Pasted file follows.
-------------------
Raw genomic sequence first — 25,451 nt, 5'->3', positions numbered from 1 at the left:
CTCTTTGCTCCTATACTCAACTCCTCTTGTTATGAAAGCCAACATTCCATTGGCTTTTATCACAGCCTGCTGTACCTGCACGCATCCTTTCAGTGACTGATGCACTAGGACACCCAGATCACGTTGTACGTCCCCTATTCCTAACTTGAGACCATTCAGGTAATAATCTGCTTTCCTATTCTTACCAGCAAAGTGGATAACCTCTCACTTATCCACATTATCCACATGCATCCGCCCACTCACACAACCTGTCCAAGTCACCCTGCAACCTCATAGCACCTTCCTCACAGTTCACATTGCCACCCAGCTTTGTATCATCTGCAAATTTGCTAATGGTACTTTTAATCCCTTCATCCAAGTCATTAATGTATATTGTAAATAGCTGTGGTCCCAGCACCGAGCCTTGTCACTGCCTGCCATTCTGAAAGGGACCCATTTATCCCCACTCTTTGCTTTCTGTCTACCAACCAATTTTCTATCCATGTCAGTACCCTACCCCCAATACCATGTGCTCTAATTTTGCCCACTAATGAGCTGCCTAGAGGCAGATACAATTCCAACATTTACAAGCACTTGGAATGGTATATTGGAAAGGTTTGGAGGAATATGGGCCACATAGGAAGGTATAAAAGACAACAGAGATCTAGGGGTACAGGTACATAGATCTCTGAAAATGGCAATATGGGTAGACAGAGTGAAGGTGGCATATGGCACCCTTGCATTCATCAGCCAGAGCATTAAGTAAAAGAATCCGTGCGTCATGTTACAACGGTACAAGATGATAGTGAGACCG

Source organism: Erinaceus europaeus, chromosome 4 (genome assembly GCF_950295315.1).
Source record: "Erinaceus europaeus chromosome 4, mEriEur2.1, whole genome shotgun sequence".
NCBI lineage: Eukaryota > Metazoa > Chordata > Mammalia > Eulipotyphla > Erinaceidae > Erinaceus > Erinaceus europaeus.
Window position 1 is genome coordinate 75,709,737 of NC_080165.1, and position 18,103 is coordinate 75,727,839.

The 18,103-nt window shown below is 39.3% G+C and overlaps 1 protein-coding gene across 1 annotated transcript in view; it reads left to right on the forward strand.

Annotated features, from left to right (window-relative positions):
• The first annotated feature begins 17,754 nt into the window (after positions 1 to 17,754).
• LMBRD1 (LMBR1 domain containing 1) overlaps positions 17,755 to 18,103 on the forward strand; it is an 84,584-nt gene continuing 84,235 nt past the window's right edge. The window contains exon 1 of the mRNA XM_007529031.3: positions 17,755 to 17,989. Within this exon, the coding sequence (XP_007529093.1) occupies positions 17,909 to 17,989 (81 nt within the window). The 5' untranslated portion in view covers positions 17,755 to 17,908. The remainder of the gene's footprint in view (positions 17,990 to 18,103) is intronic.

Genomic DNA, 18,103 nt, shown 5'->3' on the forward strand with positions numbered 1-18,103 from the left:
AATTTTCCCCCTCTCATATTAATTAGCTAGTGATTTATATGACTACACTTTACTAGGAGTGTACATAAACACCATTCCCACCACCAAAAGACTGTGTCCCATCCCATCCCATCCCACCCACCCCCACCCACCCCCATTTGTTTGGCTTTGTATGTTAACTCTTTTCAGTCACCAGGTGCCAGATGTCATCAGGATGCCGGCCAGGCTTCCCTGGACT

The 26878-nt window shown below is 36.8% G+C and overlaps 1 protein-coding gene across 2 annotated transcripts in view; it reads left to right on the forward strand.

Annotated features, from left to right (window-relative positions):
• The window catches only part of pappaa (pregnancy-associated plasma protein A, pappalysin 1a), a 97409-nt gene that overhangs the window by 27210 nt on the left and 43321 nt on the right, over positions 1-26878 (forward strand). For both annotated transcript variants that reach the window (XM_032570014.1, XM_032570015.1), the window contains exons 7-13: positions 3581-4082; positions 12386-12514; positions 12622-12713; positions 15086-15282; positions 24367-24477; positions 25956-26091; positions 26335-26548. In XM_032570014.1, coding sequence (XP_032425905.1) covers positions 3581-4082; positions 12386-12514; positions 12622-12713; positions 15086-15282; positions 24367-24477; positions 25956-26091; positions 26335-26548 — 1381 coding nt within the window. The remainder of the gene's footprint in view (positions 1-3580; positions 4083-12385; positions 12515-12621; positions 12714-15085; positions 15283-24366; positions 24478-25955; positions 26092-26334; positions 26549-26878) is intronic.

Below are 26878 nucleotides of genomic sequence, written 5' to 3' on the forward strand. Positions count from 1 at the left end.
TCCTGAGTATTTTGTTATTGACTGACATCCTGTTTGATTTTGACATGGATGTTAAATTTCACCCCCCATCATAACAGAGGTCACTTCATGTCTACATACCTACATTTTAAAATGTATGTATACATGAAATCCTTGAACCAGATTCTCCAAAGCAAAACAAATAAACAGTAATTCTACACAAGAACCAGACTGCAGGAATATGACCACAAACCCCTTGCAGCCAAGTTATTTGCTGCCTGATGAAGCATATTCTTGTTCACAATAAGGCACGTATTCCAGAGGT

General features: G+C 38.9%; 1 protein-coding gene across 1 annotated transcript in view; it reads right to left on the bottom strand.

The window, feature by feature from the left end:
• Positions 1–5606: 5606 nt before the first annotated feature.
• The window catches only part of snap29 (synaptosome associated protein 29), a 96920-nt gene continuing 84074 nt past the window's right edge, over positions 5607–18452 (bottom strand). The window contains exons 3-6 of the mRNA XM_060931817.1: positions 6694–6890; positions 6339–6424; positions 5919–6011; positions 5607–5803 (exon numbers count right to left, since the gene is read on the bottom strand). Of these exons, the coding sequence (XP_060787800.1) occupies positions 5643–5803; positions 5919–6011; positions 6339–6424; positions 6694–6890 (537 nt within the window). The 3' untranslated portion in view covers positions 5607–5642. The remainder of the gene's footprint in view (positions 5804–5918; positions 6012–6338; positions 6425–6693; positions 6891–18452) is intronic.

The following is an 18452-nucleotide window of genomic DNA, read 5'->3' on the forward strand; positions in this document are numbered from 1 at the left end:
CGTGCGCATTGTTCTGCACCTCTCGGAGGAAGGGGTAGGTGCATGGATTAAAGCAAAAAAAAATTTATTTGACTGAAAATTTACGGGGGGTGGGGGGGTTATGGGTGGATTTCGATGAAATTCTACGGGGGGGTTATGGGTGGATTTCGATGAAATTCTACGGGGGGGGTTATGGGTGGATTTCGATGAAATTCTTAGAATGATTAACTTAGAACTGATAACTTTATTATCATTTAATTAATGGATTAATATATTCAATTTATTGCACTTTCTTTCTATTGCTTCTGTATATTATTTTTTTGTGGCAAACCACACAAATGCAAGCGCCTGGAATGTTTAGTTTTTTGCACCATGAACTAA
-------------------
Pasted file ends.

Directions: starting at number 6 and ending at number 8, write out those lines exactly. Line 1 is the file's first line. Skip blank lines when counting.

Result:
Window position 1 is genome coordinate 75,709,737 of NC_080165.1, and position 18,103 is coordinate 75,727,839.

The 18,103-nt window shown below is 39.3% G+C and overlaps 1 protein-coding gene across 1 annotated transcript in view; it reads left to right on the forward strand.

Annotated features, from left to right (window-relative positions):